Since returning from Scotland last August, I’ve been casting about for ways to keep learning. I love New York City, but it’s not a town for whisky lovers on a budget. Even the cheapest tastings run upwards of $50 or more, making them an infrequent treat. And while New York’s bars and liquor stores have probably the best selection and availability of Scotch whiskies in the country, eventually you get around to trying them all (except those that are $150 per pour). I haven’t gotten to that point yet, but the day is coming.

What’s a drinker who craves the novelty of varied drams to do? Expand my palate, not with just Scotch, but with other whisky iterations. Bourbon is the obvious first choice, and I’m slowly feeling my way down this long and interesting path. But North America produces other whiskies, too. Recently I got the opportunity to venture north of the border and begin exploring Canadian whisky, using Canadian Whisky: The Portable Expert by Davin de Kergommeaux as my guide. Paired with “mystery tastings” on Twitter led by Davin and Johanne McInnis, I spent four weeks reading, re-reading, nosing, tasting, and asking questions about the complex spirits made up north.

A brief review of the book: If you ever wanted to know anything about Canadian whisky, this is the resource for you. Davin has spent years mapping out the distillation process, visiting distilleries (not a mean feat in Canada, where distillery access requires security clearance due to post-9/11 US import regulations), researching the history of great Canadian distillers, and learning boatloads about chemistry. He expressly dispels well-accepted myths about Canadian whisky (e.g. it always contains rye) and he takes the reader from grain to glass in a clear, detailed yet understandable way. The book is a pleasure to read. You can choose to plow right through from A to Z (or zed if you’re Canadian) or jump from a chapter on enzymes to one about the Seagram family. Historical and contemporary photos and helpful diagrams support the text and provide helpful visual references.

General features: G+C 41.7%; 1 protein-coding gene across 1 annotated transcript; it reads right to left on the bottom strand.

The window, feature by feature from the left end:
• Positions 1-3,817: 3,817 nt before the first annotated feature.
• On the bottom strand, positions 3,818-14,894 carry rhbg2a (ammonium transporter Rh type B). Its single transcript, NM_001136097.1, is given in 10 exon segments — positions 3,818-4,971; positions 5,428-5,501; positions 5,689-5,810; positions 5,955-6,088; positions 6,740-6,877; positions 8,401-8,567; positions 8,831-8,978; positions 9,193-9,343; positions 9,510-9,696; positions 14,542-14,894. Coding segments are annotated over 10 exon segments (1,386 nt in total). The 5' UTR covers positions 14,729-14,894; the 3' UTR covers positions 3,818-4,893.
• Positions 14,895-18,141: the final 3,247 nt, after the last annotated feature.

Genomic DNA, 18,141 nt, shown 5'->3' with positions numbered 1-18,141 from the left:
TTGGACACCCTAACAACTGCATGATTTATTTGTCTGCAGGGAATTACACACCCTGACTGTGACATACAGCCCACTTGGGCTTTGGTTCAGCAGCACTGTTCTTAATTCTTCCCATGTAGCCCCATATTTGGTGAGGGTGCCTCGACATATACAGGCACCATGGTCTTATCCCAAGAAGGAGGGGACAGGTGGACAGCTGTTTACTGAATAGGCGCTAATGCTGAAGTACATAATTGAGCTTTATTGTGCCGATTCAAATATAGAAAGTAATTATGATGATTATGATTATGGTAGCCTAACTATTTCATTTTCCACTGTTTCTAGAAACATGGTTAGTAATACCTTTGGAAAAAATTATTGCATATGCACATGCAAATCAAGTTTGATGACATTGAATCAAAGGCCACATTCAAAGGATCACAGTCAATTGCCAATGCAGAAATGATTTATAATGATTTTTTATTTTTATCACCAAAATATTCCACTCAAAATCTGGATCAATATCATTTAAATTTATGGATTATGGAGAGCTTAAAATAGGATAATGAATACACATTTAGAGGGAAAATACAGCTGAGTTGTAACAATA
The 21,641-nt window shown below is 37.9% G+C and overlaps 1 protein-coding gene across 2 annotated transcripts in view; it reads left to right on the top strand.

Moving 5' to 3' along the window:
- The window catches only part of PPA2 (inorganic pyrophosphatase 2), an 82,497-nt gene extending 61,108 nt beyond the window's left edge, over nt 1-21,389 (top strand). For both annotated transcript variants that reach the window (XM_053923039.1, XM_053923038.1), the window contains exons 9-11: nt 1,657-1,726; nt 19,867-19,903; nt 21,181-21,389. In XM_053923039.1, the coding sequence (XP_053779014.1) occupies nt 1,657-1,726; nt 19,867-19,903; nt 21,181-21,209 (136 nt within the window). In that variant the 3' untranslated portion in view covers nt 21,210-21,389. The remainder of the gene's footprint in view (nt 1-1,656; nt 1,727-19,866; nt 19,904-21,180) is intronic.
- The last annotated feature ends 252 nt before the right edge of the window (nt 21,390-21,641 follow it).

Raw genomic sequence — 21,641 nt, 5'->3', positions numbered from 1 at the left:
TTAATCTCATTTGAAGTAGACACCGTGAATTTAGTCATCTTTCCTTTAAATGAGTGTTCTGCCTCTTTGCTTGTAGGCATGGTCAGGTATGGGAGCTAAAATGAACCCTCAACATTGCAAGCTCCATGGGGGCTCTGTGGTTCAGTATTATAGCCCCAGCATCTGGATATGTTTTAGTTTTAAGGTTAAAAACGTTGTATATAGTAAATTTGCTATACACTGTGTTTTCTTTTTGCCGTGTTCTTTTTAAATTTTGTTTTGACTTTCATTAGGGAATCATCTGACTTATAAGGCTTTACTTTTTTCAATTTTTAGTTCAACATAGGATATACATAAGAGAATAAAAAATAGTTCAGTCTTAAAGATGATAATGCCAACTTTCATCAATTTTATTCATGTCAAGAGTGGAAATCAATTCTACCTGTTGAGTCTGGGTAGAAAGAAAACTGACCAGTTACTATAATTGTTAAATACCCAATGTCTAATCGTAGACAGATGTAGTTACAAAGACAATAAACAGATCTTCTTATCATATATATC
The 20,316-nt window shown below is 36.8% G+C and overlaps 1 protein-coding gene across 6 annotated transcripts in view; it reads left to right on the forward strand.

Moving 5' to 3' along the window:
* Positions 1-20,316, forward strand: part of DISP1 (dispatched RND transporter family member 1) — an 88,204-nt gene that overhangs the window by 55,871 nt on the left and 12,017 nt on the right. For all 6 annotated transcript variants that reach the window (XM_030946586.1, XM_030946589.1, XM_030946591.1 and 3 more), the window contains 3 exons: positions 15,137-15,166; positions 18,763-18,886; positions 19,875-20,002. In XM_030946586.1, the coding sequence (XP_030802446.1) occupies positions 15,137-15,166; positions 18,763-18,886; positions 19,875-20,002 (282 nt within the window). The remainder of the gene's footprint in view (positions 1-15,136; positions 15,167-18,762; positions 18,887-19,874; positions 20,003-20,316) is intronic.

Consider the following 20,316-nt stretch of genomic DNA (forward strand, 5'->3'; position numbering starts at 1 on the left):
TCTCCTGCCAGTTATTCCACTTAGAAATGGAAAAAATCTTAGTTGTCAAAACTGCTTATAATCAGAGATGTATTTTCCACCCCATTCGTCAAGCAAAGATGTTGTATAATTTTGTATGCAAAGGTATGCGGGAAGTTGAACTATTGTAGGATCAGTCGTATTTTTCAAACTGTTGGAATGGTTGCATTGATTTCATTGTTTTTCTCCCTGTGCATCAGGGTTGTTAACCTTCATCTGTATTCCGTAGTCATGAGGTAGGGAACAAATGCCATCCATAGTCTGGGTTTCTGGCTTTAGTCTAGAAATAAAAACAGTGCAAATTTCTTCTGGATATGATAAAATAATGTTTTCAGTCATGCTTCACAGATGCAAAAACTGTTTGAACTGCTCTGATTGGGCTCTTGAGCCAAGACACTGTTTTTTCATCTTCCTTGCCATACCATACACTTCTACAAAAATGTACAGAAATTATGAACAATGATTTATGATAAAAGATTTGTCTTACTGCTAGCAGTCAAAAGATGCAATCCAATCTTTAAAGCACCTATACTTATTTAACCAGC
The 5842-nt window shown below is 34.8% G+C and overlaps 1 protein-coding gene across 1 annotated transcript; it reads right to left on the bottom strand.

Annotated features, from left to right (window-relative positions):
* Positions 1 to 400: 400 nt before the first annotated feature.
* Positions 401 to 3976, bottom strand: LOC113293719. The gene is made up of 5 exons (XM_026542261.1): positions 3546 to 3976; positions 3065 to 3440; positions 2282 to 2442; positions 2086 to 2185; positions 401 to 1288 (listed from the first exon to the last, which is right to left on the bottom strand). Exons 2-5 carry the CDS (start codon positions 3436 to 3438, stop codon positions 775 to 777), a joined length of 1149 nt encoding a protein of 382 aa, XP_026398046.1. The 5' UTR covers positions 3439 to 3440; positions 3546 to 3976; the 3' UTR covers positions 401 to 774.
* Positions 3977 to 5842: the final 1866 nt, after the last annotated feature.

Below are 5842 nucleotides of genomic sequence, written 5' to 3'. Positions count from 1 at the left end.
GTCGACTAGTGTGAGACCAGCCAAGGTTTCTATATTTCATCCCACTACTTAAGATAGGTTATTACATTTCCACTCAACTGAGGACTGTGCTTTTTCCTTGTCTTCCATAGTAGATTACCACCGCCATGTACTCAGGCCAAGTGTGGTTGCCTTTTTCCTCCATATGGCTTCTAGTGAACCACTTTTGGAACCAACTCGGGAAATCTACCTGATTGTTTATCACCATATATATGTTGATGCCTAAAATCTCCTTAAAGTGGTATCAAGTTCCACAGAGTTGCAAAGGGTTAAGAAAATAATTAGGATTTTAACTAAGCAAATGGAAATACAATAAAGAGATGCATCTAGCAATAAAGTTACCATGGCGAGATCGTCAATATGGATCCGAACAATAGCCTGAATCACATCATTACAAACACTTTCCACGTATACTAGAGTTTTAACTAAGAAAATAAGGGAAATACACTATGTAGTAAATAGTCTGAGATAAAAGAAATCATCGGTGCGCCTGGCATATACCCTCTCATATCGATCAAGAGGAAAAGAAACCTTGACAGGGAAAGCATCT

I learned some things that surprised me, like Canadian whisky is (nearly) always a blend—even single cask bottlings, as the spirit can be blended before it goes into the barrel. The blending process is pretty fascinating: most distilleries have recipes for “base whisky” and “flavoring whisky.” Each has a different grain profile and ABV, as the spirit interacts differently in the barrel depending on what sort of congeners (aka flavor makers) are present. (Typically, more distillation=higher ABV=fewer congeners.) Depending on what grains are available in a given year (crops vary, of course, according to weather and growing conditions), distillers must adjust their recipes to account for any differences that could show up in the finished product. I can’t even imagine what their formulas look like, but I have an immense respect for the people who do this job.